Bringing Visual Inference to the Classroom
Presented by: Adam Loy (Carleton College)
This month, we highlight the article Bringing Visual Inference to the Classroom by Adam
Loy in our Journal of Statistics and Data Science Education webinar series. In the
classroom, educators traditionally visualize inferential concepts using static graphics or
interactive apps. For example, there is a long history of using apps to visualize sampling
distributions. The lineup protocol for visual inference is a recent development in
statistical graphics that has created an opportunity to build student understanding.
Lineups are created by embedding plots of observed data into a field of null (noise)
plots. This arrangement facilitates comparison and helps build student intuition about the
difference between signal and noise. Lineups can be used to visualize
randomization/permutation tests, diagnose models, and even conduct valid inference when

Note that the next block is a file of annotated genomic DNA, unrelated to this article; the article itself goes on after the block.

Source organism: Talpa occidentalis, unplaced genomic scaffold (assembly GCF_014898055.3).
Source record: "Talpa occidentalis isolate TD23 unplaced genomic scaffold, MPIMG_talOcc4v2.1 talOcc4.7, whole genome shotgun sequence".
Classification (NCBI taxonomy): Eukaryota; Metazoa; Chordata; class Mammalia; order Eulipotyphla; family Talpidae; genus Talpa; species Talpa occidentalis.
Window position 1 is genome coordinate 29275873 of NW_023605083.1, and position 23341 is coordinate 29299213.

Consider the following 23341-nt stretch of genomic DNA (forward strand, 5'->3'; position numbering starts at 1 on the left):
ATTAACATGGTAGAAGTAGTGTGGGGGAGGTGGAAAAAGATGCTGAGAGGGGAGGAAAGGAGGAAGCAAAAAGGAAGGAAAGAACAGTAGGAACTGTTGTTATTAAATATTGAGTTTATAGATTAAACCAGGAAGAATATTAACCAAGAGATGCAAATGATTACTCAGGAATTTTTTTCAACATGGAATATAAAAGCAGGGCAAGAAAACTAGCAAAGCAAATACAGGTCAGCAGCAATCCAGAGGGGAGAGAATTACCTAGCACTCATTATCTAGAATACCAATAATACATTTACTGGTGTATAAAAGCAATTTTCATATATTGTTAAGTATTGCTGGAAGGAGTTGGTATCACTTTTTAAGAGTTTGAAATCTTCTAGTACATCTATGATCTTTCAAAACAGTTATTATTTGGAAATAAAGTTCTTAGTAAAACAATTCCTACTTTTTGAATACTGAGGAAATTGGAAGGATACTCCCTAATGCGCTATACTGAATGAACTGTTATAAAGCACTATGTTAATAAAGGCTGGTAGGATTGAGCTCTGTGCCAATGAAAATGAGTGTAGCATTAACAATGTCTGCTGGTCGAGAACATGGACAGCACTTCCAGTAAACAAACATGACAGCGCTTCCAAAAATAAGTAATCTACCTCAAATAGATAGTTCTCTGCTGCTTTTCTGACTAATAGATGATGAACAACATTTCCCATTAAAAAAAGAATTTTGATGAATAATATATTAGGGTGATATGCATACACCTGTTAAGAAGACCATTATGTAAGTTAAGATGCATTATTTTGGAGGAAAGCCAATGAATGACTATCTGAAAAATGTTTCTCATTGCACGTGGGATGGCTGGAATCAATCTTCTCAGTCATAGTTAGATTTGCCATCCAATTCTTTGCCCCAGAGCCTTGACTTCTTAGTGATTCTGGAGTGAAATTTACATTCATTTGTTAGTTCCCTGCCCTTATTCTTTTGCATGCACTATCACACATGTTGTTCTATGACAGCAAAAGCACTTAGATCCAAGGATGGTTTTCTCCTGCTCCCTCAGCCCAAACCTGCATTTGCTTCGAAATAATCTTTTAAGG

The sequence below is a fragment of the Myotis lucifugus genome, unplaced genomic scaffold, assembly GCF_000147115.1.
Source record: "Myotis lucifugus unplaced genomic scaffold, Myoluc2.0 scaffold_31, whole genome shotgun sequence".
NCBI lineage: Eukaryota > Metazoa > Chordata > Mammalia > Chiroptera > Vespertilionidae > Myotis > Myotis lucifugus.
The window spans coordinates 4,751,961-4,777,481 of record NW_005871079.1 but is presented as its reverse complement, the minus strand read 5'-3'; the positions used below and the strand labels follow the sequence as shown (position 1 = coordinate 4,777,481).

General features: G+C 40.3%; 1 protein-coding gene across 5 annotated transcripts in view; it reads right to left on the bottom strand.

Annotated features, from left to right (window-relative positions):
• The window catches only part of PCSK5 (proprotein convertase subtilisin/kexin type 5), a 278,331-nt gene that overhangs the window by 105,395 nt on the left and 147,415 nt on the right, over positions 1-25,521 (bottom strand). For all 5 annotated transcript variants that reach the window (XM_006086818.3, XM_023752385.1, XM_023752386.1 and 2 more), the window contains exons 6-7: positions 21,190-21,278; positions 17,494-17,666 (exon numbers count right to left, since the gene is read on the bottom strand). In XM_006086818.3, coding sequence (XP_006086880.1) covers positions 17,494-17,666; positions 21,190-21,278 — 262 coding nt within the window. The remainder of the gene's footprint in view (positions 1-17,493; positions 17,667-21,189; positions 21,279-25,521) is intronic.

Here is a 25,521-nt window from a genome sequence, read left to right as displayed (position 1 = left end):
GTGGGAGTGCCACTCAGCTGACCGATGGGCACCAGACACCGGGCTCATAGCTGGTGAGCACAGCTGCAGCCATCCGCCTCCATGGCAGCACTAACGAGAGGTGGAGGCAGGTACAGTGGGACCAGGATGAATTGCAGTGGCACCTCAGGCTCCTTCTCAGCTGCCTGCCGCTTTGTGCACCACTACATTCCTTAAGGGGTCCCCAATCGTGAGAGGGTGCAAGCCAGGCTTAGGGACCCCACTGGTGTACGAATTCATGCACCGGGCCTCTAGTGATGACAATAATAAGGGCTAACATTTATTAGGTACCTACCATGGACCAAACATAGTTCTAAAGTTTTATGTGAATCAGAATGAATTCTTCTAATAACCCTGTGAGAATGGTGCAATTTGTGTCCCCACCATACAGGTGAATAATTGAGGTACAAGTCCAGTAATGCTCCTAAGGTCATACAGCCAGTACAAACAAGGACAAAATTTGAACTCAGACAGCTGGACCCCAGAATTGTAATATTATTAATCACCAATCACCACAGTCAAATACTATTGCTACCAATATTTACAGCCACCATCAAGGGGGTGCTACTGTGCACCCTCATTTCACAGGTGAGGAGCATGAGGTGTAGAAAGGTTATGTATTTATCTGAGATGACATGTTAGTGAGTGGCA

distributional assumptions break down. In this webinar, Adam will introduce lineups and
discuss how he uses it in his introductory statistics class.
Adam Loy is an assistant professor of statistics at Carleton College in Northfield,
Minnesota. He received his PhD in statistics from Iowa State University. Adam’s research
interests include incorporating realistic computation and visualization into the
classroom, exploring the potential of visual inference, developing better visualizations
to explore complex models, and developing useful and useable R packages.
The webinar will take place on Tuesday, February 15th from 4:00-4:30pm EST.
Registration is required but is free:
We hope that you can join us for an informative discussion about innovative new ways to
visualize data with our students.
Leigh Johnson (Capital University)
Moderator, CAUSE/JSDSE Webinar Series